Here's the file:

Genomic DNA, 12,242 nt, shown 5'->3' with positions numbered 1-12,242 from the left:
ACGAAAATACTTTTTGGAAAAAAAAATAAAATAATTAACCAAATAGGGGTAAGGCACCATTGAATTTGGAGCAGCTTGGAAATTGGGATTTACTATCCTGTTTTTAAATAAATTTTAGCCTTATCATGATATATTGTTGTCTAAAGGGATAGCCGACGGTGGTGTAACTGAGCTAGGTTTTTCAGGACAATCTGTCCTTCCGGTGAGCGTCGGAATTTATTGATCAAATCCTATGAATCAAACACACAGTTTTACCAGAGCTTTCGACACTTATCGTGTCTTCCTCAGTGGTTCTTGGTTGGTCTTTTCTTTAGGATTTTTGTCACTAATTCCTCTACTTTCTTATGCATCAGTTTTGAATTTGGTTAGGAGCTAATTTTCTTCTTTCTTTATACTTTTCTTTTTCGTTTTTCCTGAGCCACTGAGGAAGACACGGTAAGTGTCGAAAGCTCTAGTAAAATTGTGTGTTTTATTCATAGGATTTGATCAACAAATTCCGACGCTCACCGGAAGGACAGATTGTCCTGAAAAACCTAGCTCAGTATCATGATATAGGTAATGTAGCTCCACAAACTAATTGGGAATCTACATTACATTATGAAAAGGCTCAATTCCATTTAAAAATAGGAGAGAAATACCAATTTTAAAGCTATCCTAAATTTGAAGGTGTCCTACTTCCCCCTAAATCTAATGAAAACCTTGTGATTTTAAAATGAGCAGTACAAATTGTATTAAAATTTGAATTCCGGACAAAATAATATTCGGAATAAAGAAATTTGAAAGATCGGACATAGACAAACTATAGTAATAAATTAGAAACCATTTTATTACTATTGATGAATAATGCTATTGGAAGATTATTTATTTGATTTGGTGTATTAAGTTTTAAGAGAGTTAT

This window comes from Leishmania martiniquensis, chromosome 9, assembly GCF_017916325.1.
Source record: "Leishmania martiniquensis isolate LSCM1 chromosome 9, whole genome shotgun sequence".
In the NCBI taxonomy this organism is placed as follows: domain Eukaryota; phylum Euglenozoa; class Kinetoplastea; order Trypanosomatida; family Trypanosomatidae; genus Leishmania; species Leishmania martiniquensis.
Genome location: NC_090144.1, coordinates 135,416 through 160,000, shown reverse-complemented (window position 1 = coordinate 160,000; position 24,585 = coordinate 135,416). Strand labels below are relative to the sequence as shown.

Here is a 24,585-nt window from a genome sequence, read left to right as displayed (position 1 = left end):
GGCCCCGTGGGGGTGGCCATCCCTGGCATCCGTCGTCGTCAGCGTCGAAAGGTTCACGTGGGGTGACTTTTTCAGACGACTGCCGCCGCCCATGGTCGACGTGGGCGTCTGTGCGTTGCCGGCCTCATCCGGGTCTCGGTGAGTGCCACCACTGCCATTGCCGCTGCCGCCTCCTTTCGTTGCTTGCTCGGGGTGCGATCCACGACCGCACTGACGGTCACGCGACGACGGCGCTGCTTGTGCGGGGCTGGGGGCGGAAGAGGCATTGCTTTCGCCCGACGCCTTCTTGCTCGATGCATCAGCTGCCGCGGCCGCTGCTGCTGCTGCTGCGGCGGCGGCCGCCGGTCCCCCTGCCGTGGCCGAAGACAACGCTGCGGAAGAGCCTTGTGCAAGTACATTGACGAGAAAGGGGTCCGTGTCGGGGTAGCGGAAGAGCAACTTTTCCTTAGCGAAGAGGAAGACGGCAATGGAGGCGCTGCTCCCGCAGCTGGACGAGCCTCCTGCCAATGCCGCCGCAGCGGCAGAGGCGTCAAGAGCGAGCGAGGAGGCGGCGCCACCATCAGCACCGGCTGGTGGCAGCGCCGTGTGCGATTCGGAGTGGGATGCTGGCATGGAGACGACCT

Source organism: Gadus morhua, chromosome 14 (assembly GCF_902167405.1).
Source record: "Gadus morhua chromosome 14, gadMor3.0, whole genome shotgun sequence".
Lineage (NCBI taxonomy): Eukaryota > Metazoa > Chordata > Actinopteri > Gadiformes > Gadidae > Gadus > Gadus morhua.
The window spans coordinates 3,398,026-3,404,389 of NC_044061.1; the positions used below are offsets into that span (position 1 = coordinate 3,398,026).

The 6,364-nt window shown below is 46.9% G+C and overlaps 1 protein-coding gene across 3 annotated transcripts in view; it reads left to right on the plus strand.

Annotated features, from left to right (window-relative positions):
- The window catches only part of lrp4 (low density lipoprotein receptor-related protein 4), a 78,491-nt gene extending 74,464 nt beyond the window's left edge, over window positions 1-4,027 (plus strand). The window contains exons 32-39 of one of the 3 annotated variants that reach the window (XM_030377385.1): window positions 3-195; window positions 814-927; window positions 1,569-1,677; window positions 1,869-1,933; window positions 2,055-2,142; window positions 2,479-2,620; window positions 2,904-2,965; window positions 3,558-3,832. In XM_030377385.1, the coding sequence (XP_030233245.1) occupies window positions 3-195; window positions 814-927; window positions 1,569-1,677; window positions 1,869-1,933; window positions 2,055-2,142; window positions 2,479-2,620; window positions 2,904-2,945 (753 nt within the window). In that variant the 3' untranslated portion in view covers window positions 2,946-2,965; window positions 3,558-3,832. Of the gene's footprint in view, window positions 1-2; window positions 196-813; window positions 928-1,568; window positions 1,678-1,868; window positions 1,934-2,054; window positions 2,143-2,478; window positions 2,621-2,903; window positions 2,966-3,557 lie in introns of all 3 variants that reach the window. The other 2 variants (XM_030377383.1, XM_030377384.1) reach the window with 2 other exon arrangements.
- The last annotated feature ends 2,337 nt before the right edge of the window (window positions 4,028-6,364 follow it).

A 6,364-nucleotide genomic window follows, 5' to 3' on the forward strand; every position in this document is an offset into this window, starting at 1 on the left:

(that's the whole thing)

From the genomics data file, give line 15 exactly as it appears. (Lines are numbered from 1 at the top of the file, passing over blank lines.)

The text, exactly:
- The window catches only part of lrp4 (low density lipoprotein receptor-related protein 4), a 78,491-nt gene extending 74,464 nt beyond the window's left edge, over window positions 1-4,027 (plus strand). The window contains exons 32-39 of one of the 3 annotated variants that reach the window (XM_030377385.1): window positions 3-195; window positions 814-927; window positions 1,569-1,677; window positions 1,869-1,933; window positions 2,055-2,142; window positions 2,479-2,620; window positions 2,904-2,965; window positions 3,558-3,832. In XM_030377385.1, the coding sequence (XP_030233245.1) occupies window positions 3-195; window positions 814-927; window positions 1,569-1,677; window positions 1,869-1,933; window positions 2,055-2,142; window positions 2,479-2,620; window positions 2,904-2,945 (753 nt within the window). In that variant the 3' untranslated portion in view covers window positions 2,946-2,965; window positions 3,558-3,832. Of the gene's footprint in view, window positions 1-2; window positions 196-813; window positions 928-1,568; window positions 1,678-1,868; window positions 1,934-2,054; window positions 2,143-2,478; window positions 2,621-2,903; window positions 2,966-3,557 lie in introns of all 3 variants that reach the window. The other 2 variants (XM_030377383.1, XM_030377384.1) reach the window with 2 other exon arrangements.